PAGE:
by Angela Moser, dramaturg
Peter Pan might have refused to grow up, but Wendy Darling has certainly grown and changed since she made her appearance in J.M. Barrie’s novel. Set in the Victorian era, Wendy Darling was created to perfectly fit the values of that society. The “cult of the little child” became a true literary trend of the time, which mirrored the Victorian attitude toward life. Many writers of the time, including Barrie, were fascinated with the childish status and even envied the innocence and purity that belongs to the little ones. Books written through the eyes of children for an adult audience became a way to escape everyday life.
Wendy became a literary icon for the Victorian age. In many ways she was groundbreaking. Female characters at the time were not written about or even relevant to the audience. Wendy not only becomes a relevant character in Barrie’s novel, but she also gets to escape and explore a new world with the boys. The story relies on the power of make-believe to escape to a different world without ever losing grasp of reality. This caught the reader’s attention and helped women relate to Wendy. Women could relate to her by playing the same game, escaping with their mind to a different place and then coming back to their home duties. The character of Wendy was capable of converging the fantastical adventures of Neverland with the mundane expectations of society.
In the Victorian era, womanhood was associated with motherhood. Wendy has innate maternal instincts; she does not need to find them, they are intrinsic in her being. She plays mother to the Lost Boys in Neverland, and when she comes back home she is ready to actually take on the future path of motherhood. Women of the time related to Wendy and were inspired by her character.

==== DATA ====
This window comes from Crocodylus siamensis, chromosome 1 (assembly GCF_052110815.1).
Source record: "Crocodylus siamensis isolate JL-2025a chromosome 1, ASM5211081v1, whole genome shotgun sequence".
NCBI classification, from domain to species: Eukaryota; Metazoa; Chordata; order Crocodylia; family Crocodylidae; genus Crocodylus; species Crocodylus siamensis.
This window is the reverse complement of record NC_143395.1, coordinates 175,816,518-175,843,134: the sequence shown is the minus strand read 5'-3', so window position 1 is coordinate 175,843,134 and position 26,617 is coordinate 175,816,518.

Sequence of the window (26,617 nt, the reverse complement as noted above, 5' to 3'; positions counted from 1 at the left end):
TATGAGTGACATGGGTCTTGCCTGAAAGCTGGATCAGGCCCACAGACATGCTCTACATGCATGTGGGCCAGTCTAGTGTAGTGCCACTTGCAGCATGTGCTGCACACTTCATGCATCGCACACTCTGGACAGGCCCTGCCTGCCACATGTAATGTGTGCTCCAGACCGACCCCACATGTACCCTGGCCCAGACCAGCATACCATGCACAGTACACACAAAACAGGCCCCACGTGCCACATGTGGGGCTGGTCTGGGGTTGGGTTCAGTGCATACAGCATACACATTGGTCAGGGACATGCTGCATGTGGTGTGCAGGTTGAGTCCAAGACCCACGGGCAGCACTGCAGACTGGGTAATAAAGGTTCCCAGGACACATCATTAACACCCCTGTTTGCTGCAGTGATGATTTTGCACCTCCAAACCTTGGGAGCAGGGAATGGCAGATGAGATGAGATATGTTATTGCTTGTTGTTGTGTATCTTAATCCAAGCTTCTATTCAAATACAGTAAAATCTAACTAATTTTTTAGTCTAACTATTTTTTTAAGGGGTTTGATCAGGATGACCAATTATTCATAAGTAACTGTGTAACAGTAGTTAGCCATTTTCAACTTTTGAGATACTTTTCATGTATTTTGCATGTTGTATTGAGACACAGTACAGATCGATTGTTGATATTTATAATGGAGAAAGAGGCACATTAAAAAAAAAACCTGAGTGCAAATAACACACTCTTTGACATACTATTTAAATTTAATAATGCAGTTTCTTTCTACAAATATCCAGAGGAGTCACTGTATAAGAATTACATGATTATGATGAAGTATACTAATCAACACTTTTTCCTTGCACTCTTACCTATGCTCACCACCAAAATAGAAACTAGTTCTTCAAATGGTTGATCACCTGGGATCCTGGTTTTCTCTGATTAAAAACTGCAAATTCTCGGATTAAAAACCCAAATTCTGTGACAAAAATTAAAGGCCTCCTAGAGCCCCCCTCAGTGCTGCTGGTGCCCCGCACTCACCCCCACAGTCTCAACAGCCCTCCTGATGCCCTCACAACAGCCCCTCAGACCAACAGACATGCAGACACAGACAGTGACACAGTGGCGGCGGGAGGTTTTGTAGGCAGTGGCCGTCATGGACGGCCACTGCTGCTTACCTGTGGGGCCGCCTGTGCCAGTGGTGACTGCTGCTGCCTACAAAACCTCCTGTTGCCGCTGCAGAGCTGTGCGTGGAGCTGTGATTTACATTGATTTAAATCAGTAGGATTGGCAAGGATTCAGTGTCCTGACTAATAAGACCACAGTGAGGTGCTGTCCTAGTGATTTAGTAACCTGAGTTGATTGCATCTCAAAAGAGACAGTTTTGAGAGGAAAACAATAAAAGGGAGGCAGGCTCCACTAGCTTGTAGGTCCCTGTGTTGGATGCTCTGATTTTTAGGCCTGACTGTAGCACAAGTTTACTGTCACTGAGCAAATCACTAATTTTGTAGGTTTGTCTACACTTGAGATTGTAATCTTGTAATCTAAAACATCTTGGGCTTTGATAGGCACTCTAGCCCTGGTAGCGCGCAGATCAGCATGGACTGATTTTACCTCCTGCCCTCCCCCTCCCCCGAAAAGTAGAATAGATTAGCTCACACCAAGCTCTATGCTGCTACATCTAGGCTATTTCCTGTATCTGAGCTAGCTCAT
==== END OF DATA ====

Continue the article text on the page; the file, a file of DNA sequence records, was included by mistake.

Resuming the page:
Fast forward to the present time and Wendy Darling is still relevant and inspiring. She actually becomes the protagonist of her own story, thanks to the adaptation by Ella Hickson written in 2008. The values of today’s society have shifted and Wendy does not need to think only about motherhood anymore. She does not have to think about herself only in a relationship to a man. Wendy does not need to rely on the aid of other characters for growth. The most powerful lines that come out of her mouth, surely are, ”I’m Wendy Darling. I am brave and I am strong and I am going on an adventure.” These inspiring words capture the effort of our modern society to encourage women to follow their dreams and feel empowered. This new tale sees Wendy more in charge of her actions and her destiny. She becomes brave, not because she has no fear but because she dares to try and be more than what she is. Wendy is the heroine of this decade as much as she was in the Victorian age. It will be interesting to see what more she will become for future generations.